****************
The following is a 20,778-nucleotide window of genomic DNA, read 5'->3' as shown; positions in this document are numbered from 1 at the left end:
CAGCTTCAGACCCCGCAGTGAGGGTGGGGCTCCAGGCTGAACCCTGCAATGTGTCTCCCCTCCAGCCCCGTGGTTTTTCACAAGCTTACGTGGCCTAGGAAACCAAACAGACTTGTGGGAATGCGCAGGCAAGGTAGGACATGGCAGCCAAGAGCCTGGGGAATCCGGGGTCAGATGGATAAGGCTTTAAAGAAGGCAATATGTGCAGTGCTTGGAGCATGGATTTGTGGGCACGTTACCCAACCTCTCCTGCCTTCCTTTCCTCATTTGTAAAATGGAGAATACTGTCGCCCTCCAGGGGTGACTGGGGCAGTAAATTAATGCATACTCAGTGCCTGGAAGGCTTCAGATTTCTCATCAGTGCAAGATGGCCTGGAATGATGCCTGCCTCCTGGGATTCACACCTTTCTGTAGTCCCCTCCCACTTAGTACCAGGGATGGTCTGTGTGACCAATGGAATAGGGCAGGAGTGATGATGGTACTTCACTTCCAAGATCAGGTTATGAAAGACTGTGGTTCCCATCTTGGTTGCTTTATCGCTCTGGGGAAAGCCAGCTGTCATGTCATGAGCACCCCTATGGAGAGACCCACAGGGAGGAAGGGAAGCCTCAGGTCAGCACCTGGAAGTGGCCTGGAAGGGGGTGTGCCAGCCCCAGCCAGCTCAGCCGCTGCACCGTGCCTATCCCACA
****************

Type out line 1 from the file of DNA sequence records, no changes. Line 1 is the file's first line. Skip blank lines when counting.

The following is a 20,778-nucleotide window of genomic DNA, read 5'->3' as shown; positions in this document are numbered from 1 at the left end: